Competing in a “Low Price” World
- Written by CP Staff
In most industries, the business environment remains brutal; growth is slow or non-existent and price competition rampant. The question on the minds of many business executives is simple: How can I increase profits and grow when all my customers care about is low price, low price and low price?
Of course, there is no easy answer to that question. If there were, the airline industry would not have a 20-year-plus record of destroying corporate value. Still, there are steps you can take to combat this epidemic of price competition.
The prime reason that companies are stuck in brutal price competition is that customers do not perceive any difference among their competing suppliers’ products and services. With everything the same, all competitors are just competing “to be the best” by offering the best price, best service, etc. Long-term, such competition is hugely destructive, but short-term it might be the reality. To deal with it, perform with good quality, good service, and good customer relations. The dirty little secret is that in many—if not most—industries doing what you say and performing will differentiate you immediately.
Especially in the business-to-business world, a quick test to see whether you are performing better than the competition is whether you are getting the last look from customers and the opportunity to accept or reject the work. Many customers will reserve last look for their favored suppliers, owing to performance or relationships. If you are not getting the last look, how you can improve your relations with your customers to get that last look for nearly all work?
Performing well will only get you so far. To escape the underworld of price competition, you must differentiate your products and services in order to create unique value that your customers want and are willing to pay a good price for.
Differentiate (Part I)
The first step in differentiation is to identify the products and markets where you already are differentiated. Look at all your product lines and markets and find those areas where the margins are the highest and the price pressures the lowest.
- What is it about that part of the business that makes it different from the others in the low price arena?
- Is it your relationship with the customer?
- Is it in a different market niche?
- Are you offering a unique product or service to these customers?
- Is this part of the business growing?
Once you have answered these questions, your focus should be to mimic the differentiable features in your other business or to focus on getting more work on that “better” part of the business.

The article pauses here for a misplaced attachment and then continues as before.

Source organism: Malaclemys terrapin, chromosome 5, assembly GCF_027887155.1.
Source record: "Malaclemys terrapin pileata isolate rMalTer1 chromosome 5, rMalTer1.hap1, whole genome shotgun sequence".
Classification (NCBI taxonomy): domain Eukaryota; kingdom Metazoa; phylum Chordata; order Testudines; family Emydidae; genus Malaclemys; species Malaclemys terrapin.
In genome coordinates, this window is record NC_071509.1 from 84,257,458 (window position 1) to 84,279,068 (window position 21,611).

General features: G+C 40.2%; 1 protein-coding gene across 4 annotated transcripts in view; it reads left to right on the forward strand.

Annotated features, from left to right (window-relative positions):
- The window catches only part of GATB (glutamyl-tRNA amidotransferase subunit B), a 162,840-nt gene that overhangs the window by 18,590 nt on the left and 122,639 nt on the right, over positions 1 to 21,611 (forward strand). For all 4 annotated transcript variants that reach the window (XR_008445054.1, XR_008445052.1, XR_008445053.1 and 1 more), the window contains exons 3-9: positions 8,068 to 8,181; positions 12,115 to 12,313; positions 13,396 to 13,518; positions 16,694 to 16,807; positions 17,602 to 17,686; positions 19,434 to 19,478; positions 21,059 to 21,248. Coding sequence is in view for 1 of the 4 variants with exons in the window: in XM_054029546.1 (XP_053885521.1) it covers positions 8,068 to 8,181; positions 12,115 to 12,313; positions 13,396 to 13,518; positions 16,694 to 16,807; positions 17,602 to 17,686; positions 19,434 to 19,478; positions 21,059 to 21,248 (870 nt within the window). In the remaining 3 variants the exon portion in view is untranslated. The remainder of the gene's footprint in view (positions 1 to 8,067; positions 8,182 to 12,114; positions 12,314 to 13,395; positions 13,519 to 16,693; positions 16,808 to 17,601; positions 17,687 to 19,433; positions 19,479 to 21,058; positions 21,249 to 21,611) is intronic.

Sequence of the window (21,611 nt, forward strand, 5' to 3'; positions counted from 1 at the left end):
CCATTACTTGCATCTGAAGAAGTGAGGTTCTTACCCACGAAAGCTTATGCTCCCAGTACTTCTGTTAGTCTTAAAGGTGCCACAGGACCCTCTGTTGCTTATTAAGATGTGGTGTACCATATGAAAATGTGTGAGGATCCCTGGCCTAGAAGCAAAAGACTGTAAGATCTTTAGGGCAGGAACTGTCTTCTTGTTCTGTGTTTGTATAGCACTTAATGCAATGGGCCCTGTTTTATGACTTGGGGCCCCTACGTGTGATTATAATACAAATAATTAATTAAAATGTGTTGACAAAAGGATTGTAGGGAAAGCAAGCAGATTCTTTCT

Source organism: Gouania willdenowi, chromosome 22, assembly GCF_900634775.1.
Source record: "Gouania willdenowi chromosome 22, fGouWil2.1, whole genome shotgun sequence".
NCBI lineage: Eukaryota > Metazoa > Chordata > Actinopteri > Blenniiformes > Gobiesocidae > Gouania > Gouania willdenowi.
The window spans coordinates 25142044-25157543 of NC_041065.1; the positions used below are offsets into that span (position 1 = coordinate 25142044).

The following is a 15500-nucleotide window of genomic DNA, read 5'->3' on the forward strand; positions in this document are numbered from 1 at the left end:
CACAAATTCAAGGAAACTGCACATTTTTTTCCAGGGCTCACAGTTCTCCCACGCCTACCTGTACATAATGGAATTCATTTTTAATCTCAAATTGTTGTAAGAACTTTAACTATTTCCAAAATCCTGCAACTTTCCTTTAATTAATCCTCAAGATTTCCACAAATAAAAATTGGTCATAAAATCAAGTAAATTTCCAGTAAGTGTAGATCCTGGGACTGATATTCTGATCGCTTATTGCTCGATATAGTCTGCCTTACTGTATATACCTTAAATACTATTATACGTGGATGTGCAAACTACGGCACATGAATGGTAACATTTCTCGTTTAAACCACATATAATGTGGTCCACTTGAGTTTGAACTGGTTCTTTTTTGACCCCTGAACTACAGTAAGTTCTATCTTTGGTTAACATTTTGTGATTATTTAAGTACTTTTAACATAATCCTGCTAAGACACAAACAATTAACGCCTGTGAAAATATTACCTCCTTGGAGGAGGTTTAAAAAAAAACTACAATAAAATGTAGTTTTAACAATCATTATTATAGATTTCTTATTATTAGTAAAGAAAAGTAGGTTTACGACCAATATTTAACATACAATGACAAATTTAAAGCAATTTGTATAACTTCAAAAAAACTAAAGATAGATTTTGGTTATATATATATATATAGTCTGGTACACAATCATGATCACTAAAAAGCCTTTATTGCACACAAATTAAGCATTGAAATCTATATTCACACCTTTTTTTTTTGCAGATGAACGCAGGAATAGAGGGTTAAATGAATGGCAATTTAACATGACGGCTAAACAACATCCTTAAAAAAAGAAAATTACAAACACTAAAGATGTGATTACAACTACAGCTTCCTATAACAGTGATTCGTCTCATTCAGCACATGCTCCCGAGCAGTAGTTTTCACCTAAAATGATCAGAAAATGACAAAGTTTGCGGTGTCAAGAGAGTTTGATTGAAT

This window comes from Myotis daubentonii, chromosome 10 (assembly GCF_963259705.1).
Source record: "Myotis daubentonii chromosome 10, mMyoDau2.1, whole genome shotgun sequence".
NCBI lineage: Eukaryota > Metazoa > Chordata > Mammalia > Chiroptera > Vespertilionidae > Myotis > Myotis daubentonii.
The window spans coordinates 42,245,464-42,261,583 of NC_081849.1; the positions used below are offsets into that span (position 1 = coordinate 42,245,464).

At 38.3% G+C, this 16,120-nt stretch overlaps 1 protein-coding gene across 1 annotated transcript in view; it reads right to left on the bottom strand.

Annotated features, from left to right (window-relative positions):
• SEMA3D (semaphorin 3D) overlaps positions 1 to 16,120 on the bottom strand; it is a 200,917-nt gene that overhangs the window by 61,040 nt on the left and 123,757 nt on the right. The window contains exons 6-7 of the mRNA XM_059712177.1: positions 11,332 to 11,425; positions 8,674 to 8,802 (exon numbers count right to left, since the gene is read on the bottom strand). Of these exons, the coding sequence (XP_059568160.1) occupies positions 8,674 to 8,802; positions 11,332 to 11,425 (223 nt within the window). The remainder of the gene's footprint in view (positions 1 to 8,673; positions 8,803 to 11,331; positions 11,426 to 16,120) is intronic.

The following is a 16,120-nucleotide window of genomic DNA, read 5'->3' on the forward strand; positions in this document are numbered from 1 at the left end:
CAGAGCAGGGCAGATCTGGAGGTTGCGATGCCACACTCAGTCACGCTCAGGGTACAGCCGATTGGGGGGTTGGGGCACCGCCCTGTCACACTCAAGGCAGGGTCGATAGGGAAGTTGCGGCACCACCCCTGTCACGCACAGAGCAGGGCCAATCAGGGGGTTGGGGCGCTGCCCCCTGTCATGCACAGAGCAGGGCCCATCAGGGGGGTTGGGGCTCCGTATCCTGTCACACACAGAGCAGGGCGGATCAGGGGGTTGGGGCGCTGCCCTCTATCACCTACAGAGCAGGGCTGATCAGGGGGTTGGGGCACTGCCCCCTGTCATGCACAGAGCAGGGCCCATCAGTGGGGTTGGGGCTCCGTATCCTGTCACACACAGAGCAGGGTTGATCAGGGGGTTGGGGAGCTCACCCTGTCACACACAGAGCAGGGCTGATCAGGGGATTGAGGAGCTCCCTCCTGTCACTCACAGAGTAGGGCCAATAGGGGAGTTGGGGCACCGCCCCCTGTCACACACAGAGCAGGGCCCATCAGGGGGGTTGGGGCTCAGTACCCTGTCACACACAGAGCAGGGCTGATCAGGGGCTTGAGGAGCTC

Differentiate (Part II)
The next step is strategy. What can you do with your customer base and/or your product and services offering to make something unique, something valued, and something not easily copied?
- Can you create new value with a truly unique and distinctive offering?
- Can you offer additional follow-on items or services that customers value but that are not as price sensitive?
Think of the company that performs routine maintenance on a complex product that offers re-sale and upgrade items or follow-on services at a good (not larcenous) price.
- How else can you improve the customer’s experience of using your products?
- What other complementary markets would it make sense to enter?
- Other industries or markets to which your suppliers sell?
- Other industries that companies in the chain of purchasing sell to?
Differentiate (A Cautionary Tale)
In finding a way to differentiate, avoid adding features or services that are easily copied and just raise the cost of doing business for all competitors with the increased value going to the customers and suppliers. The perfect example of this is the airline industry where many new innovations—frequent flyer miles, business and first-class upgrades—did not differentiate the airlines involved. Instead, all the value and benefits accrued to the flying public.
To paraphrase business strategist Michael Porter, competition within an industry is not just among competitors, it is also a tug of war over value between a company, its customers, and its suppliers.
The End Game?
I hear some of you saying: a) All of our work is low price; b) We get last look on everything; c) We have tried to find new and innovative ways to solve our customer’s problems; they don’t exist. If this is really the case, then you have two choices: milk the business or exit. In milking the business, you slim down and try to make as much money as you can for as long as you can. Michael Porter (this time quoted directly) says it well:
Sometimes, at the end of the day, the answer is that there are few opportunities to grow rapidly with your strategy and do it profitably. You’ve got a strong position in your space, and no good way to expand it significantly. Here, the huge mistake is to deny that reality and to try to turn lead into gold. Instead, you should simply make a good ROIC (return on invested capital), pay good dividends or otherwise return capital, and enjoy creating value and wealth.
The second choice is to exit or sell the business. All too often, continuing to work hard in a permanently depressed and ultra-competitive business is like beating your head against the wall. It only feels good when you stop!
David M. Shedd heads Winning B2B Leadership, an advisory firm serving small to middle-market companies in the concrete products and other manufacturing industries. His experience includes 10-plus years in executive positions with a major precast concrete producer. He is the author of Build a Better B2B Business and maintains a blog at www.helpingleaderswin.com. He can be reached by e-mail at firstname.lastname@example.org, or by phone at 480/734-0569. This is the fifth in a series of columns addressing leadership and business success for the concrete products executive.